Tuesday, April 9, 2019

Virtual Book Tour + #Giveaway: Shrapnel in the San Fernando Valley by Carol Es @esart @RABTBookTours

Non-Fiction / Memoir
Publisher: Desert Dog Books
Published Date: April 6, 2019

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Shrapnel in the San Fernando Valley is a guided tour through a Tilt-A-Whirl life that takes so many turns that you may find yourself looking up from the pages and wondering how the hell one person managed to fit them all into 40-odd years. And many of them are odd years indeed. From a rootless, abusive childhood and mental illness through serious and successful careers in music and art, much of which were achieved while being involved in a notoriously destructive mind-control cult. Carol Es presents her story straight up. No padding, no parachute, no dancing around the hard stuff. Through the darkness, she somehow finds a glimmer of light by looking the big bad wolf straight in the eye, and it is liberating. When you dare to deal with truth, you are free. Free to find the humor that is just underneath everything and the joy that comes with taking the bumpy ride.

Illustrated with original sketches throughout, Shrapnel in the San Fernando Valley is not just another survivor's tale, it's a creative ride where raw and intimate revelations are laid bare. As an artist and a woman finding self-worth, it's a truly courageous, relatable story that will keep you engaged to the end.

Interview with Author Carol Es

As a writer, what would you choose as your mascot/avatar/spirit animal?

Any number of knitted finger puppets. I have a collection and I’d probably pick the one that looks like a jackal or the puppy.

How many hours a day do you put into your writing?

I usually write in stints, meaning, I will set aside many months or a year where that’s all I’ll work on. Then I’ll put in no less than 10 hours a day, seven days a week.

Do you read your book reviews? If yes, do they affect what you write in the future?

Yes, I read them, but they don’t affect what I write or would write in the future, unless I personally agreed with something constructive that someone brought to light.

Do you leave hidden messages in your books that only a few people will find?

No, but I’ve thrown in jokes that might only be funny to me, or a few other people.

Can you tell us a little bit about the characters in Shrapnel in the San Fernando Valley?

My book is nonfiction, but that doesn’t mean it’s not filled with great characters. Each member of my dysfunctional family was one of a kind. My father, for instance, was pretty nutty. He’d keep a gun in the dishwasher at night, as well as several others hidden around the house for “protection.” Being a WWII vet, may have been part of the reason for the overkill, but he’d even take a pistol with him when taking the little white poodle around the block for a walk. He didn’t conceal it either. It was tucked into the front of his belt. He wanted it to be seen so no one would mess with them.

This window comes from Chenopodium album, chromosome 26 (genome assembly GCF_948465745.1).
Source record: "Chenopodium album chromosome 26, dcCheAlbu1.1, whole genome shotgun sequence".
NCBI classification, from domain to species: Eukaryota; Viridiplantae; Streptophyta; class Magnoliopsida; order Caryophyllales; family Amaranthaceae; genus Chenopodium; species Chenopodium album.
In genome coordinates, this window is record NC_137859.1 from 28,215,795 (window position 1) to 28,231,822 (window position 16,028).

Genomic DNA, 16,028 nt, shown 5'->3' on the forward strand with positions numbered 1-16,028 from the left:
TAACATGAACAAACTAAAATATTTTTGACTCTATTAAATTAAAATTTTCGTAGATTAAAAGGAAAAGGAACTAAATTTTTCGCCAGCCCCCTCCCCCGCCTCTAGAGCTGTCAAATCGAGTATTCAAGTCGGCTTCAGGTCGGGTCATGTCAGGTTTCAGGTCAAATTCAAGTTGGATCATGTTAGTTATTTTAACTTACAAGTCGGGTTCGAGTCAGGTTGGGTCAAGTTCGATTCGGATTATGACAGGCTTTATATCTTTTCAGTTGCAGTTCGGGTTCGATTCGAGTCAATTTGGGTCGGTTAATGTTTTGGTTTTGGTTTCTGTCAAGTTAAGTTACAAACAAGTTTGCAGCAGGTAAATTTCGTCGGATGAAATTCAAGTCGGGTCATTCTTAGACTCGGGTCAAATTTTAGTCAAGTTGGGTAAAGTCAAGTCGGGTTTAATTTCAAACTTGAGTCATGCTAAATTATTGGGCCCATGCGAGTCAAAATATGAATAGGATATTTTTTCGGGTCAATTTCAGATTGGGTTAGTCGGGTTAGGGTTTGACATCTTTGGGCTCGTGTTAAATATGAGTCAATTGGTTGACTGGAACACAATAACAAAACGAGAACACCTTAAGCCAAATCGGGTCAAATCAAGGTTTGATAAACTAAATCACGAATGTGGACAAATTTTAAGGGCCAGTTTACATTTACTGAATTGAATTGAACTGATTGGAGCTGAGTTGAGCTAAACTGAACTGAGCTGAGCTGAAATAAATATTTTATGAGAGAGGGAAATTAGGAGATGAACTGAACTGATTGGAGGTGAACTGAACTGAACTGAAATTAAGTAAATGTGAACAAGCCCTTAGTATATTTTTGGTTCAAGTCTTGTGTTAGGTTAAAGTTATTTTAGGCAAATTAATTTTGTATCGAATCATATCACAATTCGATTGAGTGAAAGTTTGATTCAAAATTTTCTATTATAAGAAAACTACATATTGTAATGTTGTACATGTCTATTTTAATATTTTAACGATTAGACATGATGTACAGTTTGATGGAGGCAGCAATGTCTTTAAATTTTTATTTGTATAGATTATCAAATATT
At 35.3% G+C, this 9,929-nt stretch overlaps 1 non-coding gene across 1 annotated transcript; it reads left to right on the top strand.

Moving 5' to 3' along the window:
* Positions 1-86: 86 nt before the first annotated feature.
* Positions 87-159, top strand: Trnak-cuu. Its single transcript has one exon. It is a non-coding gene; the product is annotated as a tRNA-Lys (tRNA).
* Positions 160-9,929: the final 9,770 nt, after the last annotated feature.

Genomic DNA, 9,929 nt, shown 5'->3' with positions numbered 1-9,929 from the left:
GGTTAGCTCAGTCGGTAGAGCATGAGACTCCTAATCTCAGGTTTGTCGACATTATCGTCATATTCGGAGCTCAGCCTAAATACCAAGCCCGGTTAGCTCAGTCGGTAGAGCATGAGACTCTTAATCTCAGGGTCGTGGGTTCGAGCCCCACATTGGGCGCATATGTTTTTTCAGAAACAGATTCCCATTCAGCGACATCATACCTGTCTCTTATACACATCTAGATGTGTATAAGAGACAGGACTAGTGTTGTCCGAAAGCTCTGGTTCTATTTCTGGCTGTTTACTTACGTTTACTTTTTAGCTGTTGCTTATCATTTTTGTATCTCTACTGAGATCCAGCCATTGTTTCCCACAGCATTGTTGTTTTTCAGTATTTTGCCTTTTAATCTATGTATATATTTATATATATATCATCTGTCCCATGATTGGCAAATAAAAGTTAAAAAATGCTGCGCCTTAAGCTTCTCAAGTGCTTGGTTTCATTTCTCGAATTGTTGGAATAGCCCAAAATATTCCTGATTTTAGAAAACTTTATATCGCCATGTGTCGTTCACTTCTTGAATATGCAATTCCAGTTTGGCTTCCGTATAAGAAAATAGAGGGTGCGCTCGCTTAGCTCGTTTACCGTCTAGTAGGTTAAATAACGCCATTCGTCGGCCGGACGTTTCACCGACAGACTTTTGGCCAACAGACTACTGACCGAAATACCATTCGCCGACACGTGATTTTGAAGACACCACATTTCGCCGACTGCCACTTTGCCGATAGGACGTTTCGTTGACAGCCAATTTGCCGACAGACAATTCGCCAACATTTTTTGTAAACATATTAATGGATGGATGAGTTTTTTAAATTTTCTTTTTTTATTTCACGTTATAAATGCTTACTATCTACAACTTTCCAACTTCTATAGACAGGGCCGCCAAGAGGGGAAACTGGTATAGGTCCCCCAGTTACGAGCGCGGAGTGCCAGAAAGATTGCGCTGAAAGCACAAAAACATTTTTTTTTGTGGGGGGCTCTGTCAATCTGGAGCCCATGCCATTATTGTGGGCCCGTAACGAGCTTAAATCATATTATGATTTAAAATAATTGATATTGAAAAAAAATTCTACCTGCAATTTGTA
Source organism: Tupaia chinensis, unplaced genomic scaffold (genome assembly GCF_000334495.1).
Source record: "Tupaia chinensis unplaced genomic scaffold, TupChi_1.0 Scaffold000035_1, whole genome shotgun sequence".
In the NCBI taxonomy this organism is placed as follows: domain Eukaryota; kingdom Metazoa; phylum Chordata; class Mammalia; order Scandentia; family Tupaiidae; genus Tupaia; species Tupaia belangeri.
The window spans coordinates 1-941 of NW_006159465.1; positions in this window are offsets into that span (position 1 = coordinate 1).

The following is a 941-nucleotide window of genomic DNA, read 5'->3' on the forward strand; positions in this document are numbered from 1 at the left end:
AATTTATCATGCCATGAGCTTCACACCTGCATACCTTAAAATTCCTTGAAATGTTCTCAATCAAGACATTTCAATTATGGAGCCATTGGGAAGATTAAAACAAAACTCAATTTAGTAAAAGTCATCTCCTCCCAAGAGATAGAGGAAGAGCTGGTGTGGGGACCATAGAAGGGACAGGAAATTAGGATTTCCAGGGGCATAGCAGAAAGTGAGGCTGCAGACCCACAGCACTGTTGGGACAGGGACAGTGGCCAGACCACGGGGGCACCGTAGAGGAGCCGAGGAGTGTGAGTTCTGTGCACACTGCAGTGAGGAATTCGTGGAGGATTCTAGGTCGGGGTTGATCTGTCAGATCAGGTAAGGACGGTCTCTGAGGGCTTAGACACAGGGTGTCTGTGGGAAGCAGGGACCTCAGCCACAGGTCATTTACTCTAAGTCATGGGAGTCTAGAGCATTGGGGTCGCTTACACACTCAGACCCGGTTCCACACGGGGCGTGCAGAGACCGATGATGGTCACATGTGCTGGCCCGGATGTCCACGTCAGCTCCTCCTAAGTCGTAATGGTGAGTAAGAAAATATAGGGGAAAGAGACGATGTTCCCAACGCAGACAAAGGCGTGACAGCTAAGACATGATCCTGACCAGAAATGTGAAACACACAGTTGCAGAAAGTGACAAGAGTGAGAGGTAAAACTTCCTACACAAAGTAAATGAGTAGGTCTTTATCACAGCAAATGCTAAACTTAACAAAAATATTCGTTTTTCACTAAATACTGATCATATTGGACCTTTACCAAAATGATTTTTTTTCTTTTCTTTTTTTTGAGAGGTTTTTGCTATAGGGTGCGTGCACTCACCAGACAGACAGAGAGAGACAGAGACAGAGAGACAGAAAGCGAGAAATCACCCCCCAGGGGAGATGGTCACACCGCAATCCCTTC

He was very protective of that dog and really cared about his thoughts. He fed the dog American cheese slices and bacon. He cooked for him—fresh hamburgers every day.

Another thing about my dad was that he never bought new pants. Growing up in the depression, he just kept mending the same ones he had for over 20 years, which were out of style and way too short. He wasn’t an educated person, and he was stubborn. Not a good combination. It wasn’t until his sixties when he finally accepted that 7-Eleven was open 24 hours and that the existence of dinosaurs were a serious possibility.

Can you tell us a little bit about your next books or what you have planned for the future?

I’d like to write a collection of dark comedy stories. Many will be based on my adventures that didn’t make it into the book. However, I’ll publis them as fiction.

Do you allow yourself a certain number of hours to write or do you write as long as the words come?

Isn’t there some saying about waiting for the muse. She’ll never come if she can’t find you working…something like that.

Do you have a certain number of words or pages you write per day?

I don’t count or keep track of that. At the end of the day I will look to see if it’s a lot, or not very much.

What inspires you to write?

Real life. Real people. Messed up situations, and the absurd.

Would you rather

Read fiction or non-fiction?
I wouldn’t be able to choose.

Read series or stand-alone?

Read Science fiction or horror?

Read Stephen King or Dean Koontz
Stephen King.

Read the book or watch the movie?

Read an ebook or paperback?

Be trapped alone for one month in a library with no computer or a room with a computer and Wi-Fi only?
The library would be a welcome vacation.

Do a cross-country book store tour or blog tour online?
Online. I have intense social anxiety IRL.

Thank you so much for this opportunity. 😊

About the Author

Los Angeles writer, musician, and self-taught artist Carol Es writes for the Huffington Post, Whitehot Magazine, and Coagula Art Journal. She’s been published with Bottle of Smoke Press, Islands Fold, Chance Press, and her Artist’s books are featured in the Getty Research Library, Brooklyn Museum, and the National Museum of Women in the Arts. She is a two-time recipient of the Durfee Foundation’s ARC Grant, a Pollock-Krasner Fellow, and won the Wynn Newhouse Award in 2015.

Awarded grants in writing from the National Arts and Disability Center, Asylum Arts in Brooklyn, NY, Carol won the Bruce Geller Memorial Award WORD Grant for 2019.

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